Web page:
Noticably, the gouvernment was against the ban. But voters decided differently in a referendum. It's all very weird - and unconstitutional in most countries I know of. And they get away with it; simply because they are still outside the EU zone.
     
  10. Foinikas

    Foinikas Playing backgammon!

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    It's not majority dictatorship,it's pure logic.I can't go to a muslim state and complain about the religious items or prayer on their public buildings or schools.Just like they can't come to a Christian country like Greece,Russia,Italy,Serbia,Romania....Spain too maybe....and demand crosses and icons to be taken off the walls.

    That is not logical,rude and it definetely is a kind of "minority dictatorship".

    All these new "instructions of how to live united" from EU are kind of suspicious....
     
  11. Rob Darken

    Rob Darken New Member

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    The Swiss dont like minarets on their skylines?

    I like this quote
    "It's a message that you are not welcome here as true citizens of this society."
    It is not like their religious beliefs are being supressed, just a feature on their buildings.
    I always thought faith survived without the trappings of granduer such large pointless buildings like Churches, Synagogues, Temples etc provided. Better to build shelter for the homeless or Hospital and let people worship at home in my eyes.
    I can understand the Swiss point of view that they want to retain their way of life, and not cater for others. If you move to another country you should be willing to integrate into their way of life, not try to change their way of life to suit yours.
    I am sure that if I wanted to build a Synagogue in a country governed by Sharia law, I probably would be stoned or similar.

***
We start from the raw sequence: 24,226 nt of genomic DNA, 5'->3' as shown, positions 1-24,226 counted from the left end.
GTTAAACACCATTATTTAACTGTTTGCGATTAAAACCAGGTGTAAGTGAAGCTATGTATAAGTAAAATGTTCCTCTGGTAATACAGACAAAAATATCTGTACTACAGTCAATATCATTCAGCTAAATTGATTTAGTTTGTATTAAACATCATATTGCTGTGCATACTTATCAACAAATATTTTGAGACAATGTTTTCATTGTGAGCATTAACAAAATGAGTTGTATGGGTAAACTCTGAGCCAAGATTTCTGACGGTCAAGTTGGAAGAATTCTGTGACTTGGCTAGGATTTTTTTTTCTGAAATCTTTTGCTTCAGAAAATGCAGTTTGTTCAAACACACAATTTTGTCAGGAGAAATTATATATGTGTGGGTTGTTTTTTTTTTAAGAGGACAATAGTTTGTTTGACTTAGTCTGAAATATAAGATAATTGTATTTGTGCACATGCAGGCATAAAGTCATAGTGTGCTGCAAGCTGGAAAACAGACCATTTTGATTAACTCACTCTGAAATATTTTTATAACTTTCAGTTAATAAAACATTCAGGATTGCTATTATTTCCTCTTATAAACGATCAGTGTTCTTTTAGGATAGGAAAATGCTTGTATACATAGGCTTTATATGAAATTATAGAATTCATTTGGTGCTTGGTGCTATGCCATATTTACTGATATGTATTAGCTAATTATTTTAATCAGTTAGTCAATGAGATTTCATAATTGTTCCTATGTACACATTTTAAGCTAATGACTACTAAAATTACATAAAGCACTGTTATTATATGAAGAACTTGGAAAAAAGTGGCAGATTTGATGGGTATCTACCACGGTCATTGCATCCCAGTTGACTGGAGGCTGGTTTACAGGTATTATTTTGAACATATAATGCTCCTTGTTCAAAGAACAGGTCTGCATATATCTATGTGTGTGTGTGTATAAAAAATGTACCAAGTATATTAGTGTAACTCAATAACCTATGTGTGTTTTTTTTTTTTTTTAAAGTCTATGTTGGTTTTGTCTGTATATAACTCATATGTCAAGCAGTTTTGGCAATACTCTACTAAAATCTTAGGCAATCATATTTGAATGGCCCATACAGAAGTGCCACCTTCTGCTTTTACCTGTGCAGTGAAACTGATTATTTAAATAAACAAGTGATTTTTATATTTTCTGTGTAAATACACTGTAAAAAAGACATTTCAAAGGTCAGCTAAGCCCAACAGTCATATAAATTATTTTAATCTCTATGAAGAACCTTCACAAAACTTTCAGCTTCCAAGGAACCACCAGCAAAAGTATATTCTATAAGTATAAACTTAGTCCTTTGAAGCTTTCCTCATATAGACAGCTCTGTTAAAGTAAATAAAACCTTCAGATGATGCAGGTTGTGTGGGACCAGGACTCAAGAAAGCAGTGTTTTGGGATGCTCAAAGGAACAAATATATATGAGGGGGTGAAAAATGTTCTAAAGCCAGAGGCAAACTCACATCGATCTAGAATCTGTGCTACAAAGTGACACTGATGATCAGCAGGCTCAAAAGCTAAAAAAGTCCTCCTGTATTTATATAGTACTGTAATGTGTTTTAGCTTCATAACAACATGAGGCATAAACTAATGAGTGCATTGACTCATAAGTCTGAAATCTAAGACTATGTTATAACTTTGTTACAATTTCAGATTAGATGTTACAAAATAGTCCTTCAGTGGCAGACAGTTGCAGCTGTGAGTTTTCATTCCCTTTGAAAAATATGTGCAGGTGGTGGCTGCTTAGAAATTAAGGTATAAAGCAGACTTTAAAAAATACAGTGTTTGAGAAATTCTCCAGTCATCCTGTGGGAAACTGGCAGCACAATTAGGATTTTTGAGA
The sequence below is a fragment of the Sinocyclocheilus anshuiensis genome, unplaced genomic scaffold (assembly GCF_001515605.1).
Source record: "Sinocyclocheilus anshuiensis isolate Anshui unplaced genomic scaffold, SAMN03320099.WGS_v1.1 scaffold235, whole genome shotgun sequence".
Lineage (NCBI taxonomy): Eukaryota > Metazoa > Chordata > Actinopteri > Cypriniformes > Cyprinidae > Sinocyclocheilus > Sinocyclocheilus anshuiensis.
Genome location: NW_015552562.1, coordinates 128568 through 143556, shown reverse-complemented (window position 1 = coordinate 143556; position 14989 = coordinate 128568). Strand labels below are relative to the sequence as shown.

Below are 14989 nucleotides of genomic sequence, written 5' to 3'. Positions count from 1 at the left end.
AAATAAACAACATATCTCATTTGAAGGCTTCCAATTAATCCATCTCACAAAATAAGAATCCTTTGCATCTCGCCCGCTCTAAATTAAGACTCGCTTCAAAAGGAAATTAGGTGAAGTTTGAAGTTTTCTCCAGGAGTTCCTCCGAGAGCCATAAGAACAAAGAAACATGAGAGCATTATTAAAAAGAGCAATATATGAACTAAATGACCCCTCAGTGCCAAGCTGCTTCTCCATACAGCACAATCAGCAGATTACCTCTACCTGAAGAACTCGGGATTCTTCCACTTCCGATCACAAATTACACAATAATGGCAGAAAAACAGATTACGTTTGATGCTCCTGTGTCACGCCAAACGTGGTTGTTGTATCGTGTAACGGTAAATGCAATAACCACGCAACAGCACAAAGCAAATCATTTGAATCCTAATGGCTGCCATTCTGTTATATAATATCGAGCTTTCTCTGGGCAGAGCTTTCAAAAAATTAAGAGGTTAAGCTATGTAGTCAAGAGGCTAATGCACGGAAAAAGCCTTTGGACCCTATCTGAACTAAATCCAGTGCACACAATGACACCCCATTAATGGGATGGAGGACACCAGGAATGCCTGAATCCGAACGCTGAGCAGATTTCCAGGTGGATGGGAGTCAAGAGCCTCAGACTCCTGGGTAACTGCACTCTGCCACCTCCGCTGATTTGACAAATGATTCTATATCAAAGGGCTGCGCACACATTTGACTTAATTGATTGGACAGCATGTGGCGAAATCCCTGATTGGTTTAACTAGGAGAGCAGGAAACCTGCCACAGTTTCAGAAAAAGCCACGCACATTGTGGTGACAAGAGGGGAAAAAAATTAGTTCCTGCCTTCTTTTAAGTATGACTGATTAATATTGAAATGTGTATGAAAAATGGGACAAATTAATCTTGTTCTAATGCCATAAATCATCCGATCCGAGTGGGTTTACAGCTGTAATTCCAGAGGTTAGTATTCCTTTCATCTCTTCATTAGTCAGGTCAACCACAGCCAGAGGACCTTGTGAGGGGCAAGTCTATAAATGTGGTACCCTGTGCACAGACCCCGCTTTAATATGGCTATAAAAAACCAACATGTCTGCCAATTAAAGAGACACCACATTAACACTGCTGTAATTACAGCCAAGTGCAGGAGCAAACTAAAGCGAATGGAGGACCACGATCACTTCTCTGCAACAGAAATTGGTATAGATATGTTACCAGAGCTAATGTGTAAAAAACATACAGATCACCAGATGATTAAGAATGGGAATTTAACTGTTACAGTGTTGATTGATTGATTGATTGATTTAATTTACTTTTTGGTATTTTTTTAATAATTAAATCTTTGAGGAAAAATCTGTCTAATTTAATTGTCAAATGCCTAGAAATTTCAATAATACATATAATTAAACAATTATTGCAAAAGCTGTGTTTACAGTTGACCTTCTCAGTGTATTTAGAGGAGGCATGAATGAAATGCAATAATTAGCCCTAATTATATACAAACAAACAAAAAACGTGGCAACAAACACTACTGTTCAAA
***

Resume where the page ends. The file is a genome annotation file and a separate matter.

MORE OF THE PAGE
At the end of the day, the people of Switzerland have spoken and democracy has prevailed.
    There always will be a minority that misses out somewhat however as the democratic system is not perfect, but until a magical spaceship takes us all away to Utopia, thats the way it will be.
     
  12. Turambar

    Turambar Harebrained Staff Member

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    *hugs*

    Honey, I think you missed the article I posted :) It's linked where it says "this" in my last post ;)

    Evidently :p

    I think it's unfair to say that all people are to be expected to worship at home. Usually, these things are funded with private money - and people get to do whatever they want to do with private money. Even if there's a Saudi Sheikh donating a mosque. It's his money regardless.

    As to the message; it's beyond me how people cannot be accepted as "true citizens" in an open society. If religious choice brands people as denizens, then there's bound to be something wrong with your consitution.

    Minarets have very little to do with forcing a way of life upon anyone. It's just standing there - actually using it (to raise for priars) is not allowed in Switzerland, as far as I am aware. And I fully agree that an immigrant should comply to the laws of their new home nation. But every single person should be given the liberty to install their lives within these boundries. If this is not the case, one should conclude that this is an unfree nation. Beyond that, limiting the lives and choices of people of different persuasions counts as discrimination, at least on a semantic level. I cannot stand for that.

    Well, one is fully able to open a synagogue in at least one Sha'ria nation that I am aware of. You are talking about dictatorships which wouldn't stand for that. There's a difference...